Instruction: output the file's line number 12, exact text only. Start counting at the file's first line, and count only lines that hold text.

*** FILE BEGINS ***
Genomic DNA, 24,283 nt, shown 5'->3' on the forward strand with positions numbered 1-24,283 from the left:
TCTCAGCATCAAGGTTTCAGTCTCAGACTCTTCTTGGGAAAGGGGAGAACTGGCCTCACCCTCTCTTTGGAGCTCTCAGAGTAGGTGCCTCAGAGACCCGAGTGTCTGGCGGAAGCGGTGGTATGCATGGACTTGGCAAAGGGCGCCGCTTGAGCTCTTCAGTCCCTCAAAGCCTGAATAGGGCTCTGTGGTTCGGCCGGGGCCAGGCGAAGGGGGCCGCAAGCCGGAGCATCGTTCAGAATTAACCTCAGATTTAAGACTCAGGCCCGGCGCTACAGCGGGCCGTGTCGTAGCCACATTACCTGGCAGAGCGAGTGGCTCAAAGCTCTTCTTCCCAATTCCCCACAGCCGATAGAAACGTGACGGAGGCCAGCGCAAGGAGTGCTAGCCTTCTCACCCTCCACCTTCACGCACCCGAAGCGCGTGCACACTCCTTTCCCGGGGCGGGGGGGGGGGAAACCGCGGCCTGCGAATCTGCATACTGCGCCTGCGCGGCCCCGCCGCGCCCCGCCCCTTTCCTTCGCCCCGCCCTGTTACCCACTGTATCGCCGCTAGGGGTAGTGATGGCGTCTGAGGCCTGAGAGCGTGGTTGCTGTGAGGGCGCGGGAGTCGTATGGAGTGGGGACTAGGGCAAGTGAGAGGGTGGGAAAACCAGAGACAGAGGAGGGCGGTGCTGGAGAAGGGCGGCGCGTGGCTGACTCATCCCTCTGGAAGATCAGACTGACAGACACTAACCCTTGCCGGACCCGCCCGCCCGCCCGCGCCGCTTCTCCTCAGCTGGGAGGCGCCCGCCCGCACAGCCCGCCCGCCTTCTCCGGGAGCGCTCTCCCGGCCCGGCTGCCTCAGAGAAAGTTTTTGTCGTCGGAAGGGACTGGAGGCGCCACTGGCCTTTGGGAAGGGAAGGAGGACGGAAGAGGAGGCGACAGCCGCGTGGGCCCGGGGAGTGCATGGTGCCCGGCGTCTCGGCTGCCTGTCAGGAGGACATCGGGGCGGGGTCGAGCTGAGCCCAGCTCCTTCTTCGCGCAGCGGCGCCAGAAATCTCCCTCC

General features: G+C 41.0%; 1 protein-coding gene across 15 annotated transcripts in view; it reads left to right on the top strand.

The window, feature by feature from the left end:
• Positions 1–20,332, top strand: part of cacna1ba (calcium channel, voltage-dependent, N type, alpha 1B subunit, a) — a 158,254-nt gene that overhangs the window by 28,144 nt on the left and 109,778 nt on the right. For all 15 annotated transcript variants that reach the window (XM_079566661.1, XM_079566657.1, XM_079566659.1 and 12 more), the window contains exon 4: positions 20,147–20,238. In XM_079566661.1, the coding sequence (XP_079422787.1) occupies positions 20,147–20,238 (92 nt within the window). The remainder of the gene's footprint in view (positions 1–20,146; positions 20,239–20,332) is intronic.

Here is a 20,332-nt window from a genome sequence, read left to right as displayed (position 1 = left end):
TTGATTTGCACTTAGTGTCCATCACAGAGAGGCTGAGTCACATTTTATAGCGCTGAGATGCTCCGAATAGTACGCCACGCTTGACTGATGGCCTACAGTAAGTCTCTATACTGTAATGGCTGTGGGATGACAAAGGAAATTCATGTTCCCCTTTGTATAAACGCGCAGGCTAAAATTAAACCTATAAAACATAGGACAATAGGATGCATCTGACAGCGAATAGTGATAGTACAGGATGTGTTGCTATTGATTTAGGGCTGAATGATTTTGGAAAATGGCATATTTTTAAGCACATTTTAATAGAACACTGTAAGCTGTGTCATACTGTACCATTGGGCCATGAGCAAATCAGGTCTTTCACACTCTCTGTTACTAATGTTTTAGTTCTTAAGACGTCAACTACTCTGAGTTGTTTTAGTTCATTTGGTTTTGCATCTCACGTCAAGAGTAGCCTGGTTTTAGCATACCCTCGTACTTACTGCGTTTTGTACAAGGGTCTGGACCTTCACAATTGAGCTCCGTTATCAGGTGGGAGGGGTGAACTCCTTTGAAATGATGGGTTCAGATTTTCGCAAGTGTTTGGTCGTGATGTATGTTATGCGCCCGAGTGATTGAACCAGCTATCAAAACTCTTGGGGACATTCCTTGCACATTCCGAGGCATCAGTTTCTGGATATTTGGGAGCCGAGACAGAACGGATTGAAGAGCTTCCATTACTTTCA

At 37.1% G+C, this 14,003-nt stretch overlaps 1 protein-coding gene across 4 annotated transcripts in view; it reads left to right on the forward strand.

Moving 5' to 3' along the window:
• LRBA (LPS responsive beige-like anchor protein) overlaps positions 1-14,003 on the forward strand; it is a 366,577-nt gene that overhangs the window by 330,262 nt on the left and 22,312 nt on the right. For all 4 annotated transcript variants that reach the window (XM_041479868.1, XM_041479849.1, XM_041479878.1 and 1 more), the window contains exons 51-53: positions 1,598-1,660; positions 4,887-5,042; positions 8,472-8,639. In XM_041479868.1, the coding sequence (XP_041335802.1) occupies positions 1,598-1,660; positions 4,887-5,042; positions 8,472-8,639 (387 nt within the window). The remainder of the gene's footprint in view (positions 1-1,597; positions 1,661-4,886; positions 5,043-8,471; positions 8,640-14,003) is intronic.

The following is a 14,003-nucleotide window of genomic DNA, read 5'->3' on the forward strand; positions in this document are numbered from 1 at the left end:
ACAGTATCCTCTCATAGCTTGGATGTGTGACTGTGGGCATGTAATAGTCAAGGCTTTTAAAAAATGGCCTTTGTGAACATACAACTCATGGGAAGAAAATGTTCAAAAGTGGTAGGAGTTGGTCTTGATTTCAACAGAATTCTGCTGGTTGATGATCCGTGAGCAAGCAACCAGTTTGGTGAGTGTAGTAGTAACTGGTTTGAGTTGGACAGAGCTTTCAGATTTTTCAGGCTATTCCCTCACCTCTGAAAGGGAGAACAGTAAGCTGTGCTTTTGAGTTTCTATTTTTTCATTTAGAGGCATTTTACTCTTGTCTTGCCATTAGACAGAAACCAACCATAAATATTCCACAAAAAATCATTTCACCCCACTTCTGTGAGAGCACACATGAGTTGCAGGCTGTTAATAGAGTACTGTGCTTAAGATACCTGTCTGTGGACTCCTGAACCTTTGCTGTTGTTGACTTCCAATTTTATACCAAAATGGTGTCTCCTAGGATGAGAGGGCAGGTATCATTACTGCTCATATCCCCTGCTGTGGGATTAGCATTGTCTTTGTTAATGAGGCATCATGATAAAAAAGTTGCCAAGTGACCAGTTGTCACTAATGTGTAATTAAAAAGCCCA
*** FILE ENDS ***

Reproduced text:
ACAGTATCCTCTCATAGCTTGGATGTGTGACTGTGGGCATGTAATAGTCAAGGCTTTTAAAAAATGGCCTTTGTGAACATACAACTCATGGGAAGAAAATGTTCAAAAGTGGTAGGAGTTGGTCTTGATTTCAACAGAATTCTGCTGGTTGATGATCCGTGAGCAAGCAACCAGTTTGGTGAGTGTAGTAGTAACTGGTTTGAGTTGGACAGAGCTTTCAGATTTTTCAGGCTATTCCCTCACCTCTGAAAGGGAGAACAGTAAGCTGTGCTTTTGAGTTTCTATTTTTTCATTTAGAGGCATTTTACTCTTGTCTTGCCATTAGACAGAAACCAACCATAAATATTCCACAAAAAATCATTTCACCCCACTTCTGTGAGAGCACACATGAGTTGCAGGCTGTTAATAGAGTACTGTGCTTAAGATACCTGTCTGTGGACTCCTGAACCTTTGCTGTTGTTGACTTCCAATTTTATACCAAAATGGTGTCTCCTAGGATGAGAGGGCAGGTATCATTACTGCTCATATCCCCTGCTGTGGGATTAGCATTGTCTTTGTTAATGAGGCATCATGATAAAAAAGTTGCCAAGTGACCAGTTGTCACTAATGTGTAATTAAAAAGCCCA